V. Rasiah

Document Type

Thesis - Open Access

Award Date


Degree Name

Master of Science (MS)




Rainfall is usually marginal for optimum crop production in the North Central Great Plains. As a result many farmers in this region are installing irrigation systems to supplement rainfall. The most common system installed is the center pivot. However, while this system has a low labor requirement it is costly. Economic reports from South Dakota State University indicate marginal to negative comparisons of irrigated crop production to dryland production. Sprinkler irrigation systems such as side roll, tow lines, hand move, side move with trail lines etc. and surface irrigation depend on root zone soil water storage to extend intervals between irrigations to gain advantages of reduced costs in system design and labor requirements, lower soil evaporation and reduce weed germination. Large root zone water storage is also needed when center pivot systems are towed between two fields with growing crops. The most significant parameters about which information is lacking in making design and associated management decisions concerning the above irrigation options are root zone depth in specific South Dakota soils and root activity in the lower part of the root zone. Questions arise such as: How rapidly and to what depth do roots penetrate in different South Dakota soils? Does root growth cease with flowering? What root density is required in a soil horizon to be significant in water uptake? It was with these questions in mind that a study was initiated into the root length density and water uptake pattern of soybeans in three South Dakota soils.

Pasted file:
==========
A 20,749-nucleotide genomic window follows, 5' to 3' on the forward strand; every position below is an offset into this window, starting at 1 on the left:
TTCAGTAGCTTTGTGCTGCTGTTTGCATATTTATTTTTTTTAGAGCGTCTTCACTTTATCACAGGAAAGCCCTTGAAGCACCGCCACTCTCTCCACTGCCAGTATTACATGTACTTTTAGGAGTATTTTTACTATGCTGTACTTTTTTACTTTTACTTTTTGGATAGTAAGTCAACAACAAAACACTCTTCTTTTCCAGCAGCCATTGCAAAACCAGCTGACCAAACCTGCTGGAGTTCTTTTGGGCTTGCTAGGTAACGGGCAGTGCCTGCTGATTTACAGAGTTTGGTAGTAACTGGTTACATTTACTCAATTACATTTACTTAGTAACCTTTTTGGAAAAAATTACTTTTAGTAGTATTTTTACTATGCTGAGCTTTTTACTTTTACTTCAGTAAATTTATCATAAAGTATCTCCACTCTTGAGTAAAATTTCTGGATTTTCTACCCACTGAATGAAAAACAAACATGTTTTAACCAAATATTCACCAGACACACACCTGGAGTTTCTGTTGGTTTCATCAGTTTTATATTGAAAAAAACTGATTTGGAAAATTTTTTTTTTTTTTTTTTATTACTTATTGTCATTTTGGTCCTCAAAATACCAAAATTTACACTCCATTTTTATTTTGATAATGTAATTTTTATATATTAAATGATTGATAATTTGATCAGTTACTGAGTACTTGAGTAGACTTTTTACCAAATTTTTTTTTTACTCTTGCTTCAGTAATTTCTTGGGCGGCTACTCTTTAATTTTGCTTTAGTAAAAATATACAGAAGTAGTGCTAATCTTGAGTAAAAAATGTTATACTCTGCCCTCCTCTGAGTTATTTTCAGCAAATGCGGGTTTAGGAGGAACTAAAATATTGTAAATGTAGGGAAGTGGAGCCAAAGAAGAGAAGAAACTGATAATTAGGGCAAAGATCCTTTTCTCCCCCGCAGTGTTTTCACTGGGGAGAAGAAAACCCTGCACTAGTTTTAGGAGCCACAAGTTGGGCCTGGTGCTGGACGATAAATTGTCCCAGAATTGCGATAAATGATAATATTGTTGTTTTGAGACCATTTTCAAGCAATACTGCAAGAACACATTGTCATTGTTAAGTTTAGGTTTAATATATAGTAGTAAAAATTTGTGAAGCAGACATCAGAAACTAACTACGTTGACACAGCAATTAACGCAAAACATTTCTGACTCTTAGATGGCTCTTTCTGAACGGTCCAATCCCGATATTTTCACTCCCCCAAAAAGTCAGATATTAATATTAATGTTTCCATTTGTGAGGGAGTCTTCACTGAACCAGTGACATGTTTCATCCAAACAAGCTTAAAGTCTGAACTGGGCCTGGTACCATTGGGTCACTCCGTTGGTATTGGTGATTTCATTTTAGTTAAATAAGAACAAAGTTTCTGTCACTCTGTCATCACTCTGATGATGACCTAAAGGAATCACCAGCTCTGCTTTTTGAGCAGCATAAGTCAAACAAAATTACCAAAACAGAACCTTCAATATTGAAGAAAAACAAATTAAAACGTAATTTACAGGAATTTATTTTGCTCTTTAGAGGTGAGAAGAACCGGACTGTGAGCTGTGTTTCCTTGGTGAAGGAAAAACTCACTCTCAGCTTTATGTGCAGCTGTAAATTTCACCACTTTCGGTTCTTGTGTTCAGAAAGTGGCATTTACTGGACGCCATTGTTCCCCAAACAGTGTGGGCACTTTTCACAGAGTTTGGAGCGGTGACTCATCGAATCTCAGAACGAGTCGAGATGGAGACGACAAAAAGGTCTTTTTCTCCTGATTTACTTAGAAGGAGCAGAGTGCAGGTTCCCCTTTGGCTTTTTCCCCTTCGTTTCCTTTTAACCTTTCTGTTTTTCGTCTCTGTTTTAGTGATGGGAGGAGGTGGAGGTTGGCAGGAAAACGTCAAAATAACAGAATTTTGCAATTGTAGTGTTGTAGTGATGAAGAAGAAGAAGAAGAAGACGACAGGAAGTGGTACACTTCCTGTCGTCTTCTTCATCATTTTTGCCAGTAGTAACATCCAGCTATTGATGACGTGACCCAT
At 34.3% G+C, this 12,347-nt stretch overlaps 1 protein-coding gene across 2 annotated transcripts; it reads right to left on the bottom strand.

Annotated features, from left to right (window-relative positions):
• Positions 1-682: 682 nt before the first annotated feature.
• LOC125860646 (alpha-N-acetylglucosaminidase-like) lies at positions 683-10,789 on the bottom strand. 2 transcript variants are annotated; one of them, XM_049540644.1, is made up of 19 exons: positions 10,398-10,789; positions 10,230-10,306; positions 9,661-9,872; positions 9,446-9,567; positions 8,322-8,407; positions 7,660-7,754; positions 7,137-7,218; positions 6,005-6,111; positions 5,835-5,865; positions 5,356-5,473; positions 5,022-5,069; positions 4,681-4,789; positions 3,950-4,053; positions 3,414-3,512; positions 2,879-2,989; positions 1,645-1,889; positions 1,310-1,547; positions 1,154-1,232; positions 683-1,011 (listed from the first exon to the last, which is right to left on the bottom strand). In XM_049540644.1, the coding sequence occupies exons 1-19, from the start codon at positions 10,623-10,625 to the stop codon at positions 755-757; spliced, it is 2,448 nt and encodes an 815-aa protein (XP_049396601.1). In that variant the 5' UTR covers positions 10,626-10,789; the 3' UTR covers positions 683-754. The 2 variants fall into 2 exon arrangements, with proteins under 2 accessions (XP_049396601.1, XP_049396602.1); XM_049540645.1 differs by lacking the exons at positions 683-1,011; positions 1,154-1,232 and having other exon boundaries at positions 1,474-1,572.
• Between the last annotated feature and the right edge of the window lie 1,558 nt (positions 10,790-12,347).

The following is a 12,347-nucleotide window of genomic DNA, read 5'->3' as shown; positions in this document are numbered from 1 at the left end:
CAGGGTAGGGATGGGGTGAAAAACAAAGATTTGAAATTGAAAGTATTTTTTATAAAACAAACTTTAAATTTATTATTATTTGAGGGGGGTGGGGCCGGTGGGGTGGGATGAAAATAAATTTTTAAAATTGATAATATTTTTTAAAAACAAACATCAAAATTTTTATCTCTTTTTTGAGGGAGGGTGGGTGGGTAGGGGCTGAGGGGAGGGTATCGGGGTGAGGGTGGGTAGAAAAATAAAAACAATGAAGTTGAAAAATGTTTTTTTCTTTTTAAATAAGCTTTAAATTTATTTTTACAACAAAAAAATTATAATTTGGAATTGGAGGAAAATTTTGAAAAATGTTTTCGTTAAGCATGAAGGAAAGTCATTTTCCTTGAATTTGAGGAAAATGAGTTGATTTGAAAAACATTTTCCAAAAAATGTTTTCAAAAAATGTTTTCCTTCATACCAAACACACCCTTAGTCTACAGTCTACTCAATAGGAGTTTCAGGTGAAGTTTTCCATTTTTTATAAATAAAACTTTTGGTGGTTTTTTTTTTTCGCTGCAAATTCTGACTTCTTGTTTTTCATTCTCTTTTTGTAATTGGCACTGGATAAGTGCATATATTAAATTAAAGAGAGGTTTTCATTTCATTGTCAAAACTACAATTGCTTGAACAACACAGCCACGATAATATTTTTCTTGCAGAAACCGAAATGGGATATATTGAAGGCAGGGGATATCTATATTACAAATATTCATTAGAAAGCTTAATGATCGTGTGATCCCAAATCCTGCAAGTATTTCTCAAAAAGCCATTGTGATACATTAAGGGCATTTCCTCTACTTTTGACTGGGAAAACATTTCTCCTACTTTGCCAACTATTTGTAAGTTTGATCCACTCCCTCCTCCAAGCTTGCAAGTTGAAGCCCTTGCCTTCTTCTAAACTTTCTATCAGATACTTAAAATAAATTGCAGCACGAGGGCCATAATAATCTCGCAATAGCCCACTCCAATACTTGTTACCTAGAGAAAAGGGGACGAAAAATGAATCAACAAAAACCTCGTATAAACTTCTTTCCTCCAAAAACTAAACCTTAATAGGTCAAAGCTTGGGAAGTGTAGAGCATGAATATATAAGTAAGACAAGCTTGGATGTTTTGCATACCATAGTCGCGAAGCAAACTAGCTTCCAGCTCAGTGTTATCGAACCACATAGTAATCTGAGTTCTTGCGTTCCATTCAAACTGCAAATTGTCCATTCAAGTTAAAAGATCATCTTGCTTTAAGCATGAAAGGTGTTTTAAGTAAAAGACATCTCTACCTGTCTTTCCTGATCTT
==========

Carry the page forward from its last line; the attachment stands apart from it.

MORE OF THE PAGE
Library of Congress Subject Headings

Roots (Botany)


Crops and water

South Dakota State University Theses



Number of Pages



South Dakota State University